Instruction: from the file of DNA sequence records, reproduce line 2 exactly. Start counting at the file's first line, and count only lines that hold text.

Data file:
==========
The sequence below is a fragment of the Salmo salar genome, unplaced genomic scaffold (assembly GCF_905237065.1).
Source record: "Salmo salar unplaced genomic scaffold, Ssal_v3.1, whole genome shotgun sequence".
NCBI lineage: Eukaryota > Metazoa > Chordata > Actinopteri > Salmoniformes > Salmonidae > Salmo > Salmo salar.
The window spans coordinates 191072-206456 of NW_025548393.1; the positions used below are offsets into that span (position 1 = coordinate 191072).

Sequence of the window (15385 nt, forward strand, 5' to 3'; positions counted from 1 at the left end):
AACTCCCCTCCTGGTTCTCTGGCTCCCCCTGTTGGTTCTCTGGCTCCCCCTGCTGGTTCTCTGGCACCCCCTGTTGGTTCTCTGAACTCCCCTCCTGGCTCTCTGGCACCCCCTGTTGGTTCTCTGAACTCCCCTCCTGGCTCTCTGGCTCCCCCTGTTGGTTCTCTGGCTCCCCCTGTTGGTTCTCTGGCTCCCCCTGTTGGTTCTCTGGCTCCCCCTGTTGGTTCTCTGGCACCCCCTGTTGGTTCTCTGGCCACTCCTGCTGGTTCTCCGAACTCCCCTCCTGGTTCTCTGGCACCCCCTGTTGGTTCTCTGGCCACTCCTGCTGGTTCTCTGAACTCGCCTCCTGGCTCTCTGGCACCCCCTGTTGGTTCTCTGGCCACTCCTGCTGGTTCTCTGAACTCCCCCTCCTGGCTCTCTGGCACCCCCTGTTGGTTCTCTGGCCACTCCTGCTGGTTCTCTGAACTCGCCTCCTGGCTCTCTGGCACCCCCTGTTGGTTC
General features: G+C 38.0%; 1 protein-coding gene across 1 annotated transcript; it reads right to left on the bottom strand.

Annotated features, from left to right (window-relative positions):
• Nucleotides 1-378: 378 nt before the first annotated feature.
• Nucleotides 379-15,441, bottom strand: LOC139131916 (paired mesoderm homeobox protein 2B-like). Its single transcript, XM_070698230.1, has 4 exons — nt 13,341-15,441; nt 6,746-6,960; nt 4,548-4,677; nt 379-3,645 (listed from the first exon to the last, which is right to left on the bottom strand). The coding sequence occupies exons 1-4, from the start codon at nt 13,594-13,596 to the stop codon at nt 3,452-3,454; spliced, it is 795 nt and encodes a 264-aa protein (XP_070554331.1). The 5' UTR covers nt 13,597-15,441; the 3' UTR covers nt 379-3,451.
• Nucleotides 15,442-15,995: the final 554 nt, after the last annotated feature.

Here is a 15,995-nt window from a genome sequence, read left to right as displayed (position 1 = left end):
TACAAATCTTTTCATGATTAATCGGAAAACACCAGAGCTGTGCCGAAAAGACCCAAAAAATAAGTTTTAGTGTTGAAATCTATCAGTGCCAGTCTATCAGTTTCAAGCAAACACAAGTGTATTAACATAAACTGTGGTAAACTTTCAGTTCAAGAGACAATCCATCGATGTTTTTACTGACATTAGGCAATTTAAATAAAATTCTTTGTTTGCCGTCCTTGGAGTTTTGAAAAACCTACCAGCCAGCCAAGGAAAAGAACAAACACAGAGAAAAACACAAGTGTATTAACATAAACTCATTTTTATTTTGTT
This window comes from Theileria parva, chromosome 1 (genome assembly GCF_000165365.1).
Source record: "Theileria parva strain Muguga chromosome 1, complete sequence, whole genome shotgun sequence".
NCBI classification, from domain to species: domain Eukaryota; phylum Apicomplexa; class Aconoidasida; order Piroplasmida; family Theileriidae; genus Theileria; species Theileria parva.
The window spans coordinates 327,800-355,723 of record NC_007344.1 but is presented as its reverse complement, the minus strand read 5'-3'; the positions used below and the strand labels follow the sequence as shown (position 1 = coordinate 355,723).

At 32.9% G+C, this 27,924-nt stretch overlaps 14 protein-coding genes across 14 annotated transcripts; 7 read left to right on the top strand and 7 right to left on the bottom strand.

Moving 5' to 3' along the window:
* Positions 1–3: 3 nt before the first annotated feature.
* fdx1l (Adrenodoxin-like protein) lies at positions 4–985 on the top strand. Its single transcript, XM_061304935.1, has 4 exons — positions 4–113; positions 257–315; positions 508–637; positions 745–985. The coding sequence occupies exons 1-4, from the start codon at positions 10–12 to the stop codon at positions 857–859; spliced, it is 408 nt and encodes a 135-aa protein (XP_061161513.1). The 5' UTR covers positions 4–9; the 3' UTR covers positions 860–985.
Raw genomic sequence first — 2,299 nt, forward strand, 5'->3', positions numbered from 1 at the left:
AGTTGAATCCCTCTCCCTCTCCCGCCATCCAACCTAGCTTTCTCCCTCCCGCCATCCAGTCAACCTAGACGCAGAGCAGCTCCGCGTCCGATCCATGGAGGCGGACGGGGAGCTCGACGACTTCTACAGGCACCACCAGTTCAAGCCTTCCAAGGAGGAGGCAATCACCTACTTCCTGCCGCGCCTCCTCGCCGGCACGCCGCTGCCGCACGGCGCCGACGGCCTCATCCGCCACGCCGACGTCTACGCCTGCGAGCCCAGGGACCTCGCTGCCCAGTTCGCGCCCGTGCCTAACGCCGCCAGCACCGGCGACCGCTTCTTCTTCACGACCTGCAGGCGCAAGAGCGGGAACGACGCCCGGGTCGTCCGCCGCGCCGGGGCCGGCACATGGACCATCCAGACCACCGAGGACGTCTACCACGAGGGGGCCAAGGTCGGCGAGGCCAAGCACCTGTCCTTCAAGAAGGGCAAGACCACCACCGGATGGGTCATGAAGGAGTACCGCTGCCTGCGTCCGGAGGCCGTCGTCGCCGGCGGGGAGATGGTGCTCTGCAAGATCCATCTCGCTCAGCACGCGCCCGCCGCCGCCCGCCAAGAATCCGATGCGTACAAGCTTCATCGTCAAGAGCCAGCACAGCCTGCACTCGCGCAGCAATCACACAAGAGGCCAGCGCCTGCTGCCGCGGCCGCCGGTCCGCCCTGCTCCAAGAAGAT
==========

Source record: "Salmo salar unplaced genomic scaffold, Ssal_v3.1, whole genome shotgun sequence".